In the 1920s the richest people per capita in the world were members of the Osage Indian nation in Oklahoma. After oil was discovered beneath their land, they rode in chauffeured automobiles, built mansions, and sent their children to study in Europe. Then, one by one, the Osage began to be killed off. The family of an Osage woman, Mollie Burkhart, became a prime target. Her relatives were shot and poisoned. And it was just the beginning, as more and more members of the tribe began to die under mysterious circumstances.
"Great book; beware terrible narration"
One of the most entertaining travelogues ever written, Washington Irving's Tales of the Alhambra is a heady mix of fact, myth, and depictions of secret chambers, desperate battles, imprisoned princesses, palace ghosts, and fragrant gardens, described in a wistful and dreamlike eloquence.
"A Fascinating Travelogue, History, and Fantasy"
In the 18th and early 19th centuries, a Native American empire rose to dominate the fiercely contested lands of the American Southwest, the southern Great Plains, and northern Mexico. This powerful empire, built by the Comanche Indians, eclipsed its various European rivals in military prowess, political prestige, economic power, commercial reach, and cultural influence. Yet, until now, the Comanche empire has gone unrecognized in American history. This compelling and original book uncovers the lost story of the Comanches.
In one hand small-time crook Stokes holds a backpack stuffed with someone else's money--$350,000 of it. In the other hand, Stokes has a cell phone, which he found with the money. On the line a little girl he doesn't know asks, "Daddy? Are you coming to get me? They say if you give them the money, they'll let you take me home."
"Fast paced, very entertaining"
This is the classic account of Francis Parkman’s rugged trip over the eastern part of the Oregon Trail with his cousin Quincy Adams Shaw in the spring and summer of 1846. They left St. Louis by steamboat and traveled on horseback, in company with guides and occasionally other travelers. They encountered storms and buffalo hunts, meeting Indians, soldiers, sportsmen, and emigrants.
In 1839 rumors of extraordinary yet baffling stone ruins buried within the unmapped jungles of Central America reached two of the world's most intrepid travelers. Seized by the reports, American diplomat John Lloyd Stephens and British artist Frederick Catherwood sailed together out of New York Harbor on an expedition into the forbidding rainforests of present-day Honduras, Guatemala, and Mexico. What they found would rewrite the West's understanding of human history.
"Great Presentation of a Fascinating Story"
They called him Mickey Free. His kidnapping started the longest war in American history, and both sides - the Apaches and the white invaders - blamed him for it. A mixed-blood warrior who moved uneasily between the worlds of the Apaches and the American soldiers, he was never trusted by either but desperately needed by both. He was the only man Geronimo ever feared. He played a pivotal role in this long war for the desert Southwest from its beginning in 1861 until its end in 1890 with his pursuit of the renegade scout Apache Kid.
"Worth listening to. Very detailed. "
When Caitlin Sommers finds herself alone in a deserted parking lot with blood on her clothes and no memory of the past few months, it seems like one of the nightmares that have tormented her for years...but it's all too real. Desperate to learn the truth about where she's been and what has happened to her but terrified of what she may find, Caitlin embarks on a search for answers.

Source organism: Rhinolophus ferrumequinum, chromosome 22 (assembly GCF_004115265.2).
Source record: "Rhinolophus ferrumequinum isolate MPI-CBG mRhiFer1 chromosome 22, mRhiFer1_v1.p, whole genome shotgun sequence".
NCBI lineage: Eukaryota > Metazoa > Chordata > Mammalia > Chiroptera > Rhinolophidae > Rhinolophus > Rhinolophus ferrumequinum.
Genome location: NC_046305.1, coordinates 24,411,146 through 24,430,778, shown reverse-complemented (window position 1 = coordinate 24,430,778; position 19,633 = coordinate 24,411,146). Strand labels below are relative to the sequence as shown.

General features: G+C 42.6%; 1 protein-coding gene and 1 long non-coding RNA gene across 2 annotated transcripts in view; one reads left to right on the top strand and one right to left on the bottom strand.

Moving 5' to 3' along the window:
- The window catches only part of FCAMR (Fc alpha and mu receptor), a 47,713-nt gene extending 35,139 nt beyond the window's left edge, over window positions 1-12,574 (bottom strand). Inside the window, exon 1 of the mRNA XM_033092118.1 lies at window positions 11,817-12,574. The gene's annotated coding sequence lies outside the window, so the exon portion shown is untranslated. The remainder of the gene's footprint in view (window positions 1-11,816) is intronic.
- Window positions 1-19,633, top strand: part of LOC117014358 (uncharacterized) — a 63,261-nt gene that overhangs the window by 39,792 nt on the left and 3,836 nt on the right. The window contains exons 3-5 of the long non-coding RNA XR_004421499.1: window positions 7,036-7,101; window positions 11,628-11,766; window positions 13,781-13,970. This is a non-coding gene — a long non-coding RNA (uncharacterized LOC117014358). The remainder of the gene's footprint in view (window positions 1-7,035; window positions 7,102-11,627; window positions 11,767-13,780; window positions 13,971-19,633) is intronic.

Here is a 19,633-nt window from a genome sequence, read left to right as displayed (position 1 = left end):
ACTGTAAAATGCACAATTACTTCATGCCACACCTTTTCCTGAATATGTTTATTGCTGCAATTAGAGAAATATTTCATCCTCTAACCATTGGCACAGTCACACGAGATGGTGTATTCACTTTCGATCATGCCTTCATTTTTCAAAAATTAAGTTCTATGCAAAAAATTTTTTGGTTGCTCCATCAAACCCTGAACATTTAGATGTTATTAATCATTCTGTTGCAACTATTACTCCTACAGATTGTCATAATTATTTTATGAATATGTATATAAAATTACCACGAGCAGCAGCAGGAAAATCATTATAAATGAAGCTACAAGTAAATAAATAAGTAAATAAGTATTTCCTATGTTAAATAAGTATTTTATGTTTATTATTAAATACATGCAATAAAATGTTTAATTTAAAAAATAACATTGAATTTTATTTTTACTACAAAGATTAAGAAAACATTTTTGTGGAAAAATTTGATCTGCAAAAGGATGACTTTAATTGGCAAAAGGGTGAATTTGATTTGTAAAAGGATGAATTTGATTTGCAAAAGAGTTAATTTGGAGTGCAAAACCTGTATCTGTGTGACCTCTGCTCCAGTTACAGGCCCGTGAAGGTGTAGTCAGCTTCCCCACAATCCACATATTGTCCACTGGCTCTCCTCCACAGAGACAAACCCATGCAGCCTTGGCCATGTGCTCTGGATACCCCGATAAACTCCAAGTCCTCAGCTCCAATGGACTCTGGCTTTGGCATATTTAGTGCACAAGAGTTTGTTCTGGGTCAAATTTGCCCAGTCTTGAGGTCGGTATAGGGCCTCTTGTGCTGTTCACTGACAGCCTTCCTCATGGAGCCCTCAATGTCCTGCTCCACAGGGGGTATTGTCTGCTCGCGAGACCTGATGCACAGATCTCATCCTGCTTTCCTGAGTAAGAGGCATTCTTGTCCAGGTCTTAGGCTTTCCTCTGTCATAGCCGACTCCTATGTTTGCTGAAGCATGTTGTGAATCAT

"Good Suspense Thriller"
Lost Enlightenment recounts how, between the years 800 and 1200, Central Asia led the world in trade and economic development, the size and sophistication of its cities, the refinement of its arts, and, above all, in the advancement of knowledge in many fields. Central Asians achieved signal breakthroughs in astronomy, mathematics, geology, medicine, chemistry, music, social science, philosophy, and theology, among other subjects.
"What a wonderful find!"
It was on the Silk Roads that East and West first encountered each other through trade and conquest, leading to the spread of ideas, cultures, and religions, and it was the appetites for foreign goods that drove economies and the growth of nations. From the first cities in Mesopotamia to the emergence of Greece and Rome to the depredations by the Mongols, the transmission of the Black Death, the struggles of the Great Game, and the fall of Communism - the fate of the West has always been inextricably linked to the East.
"Anything east of where you are"
Since publication in 1908, The Wind in the Willows has established itself as one of the most popular children's books ever written. The animals Rat, Toad, Mole, Badger, and many more share their trials and tribulations as well as joys as they progress through the seasons of the year. The magical fantasy of their journeys starts on the river bank and goes to the heights of Toad Hall, a truly fine mansion of many secret passages. All children will delight and be taken away on the wings of imagination.
"Unabridged (but dramatized)"
Cochise, a Chiricahua, was said to be the most resourceful, most brutal, most feared Apache. He and his warriors raided in both Mexico and the United States, crossing the border both ways to obtain sanctuary after raids for cattle, horses, and other livestock. Once, only he was captured and imprisoned; on the day he was freed he vowed never to be taken again. From that day, he gave no quarter and asked none.
"I found myself thus afloat, on the skin of a buffalo, in the midst of a wild river."
Public Domain (P)2015 Andre Stojka et. all
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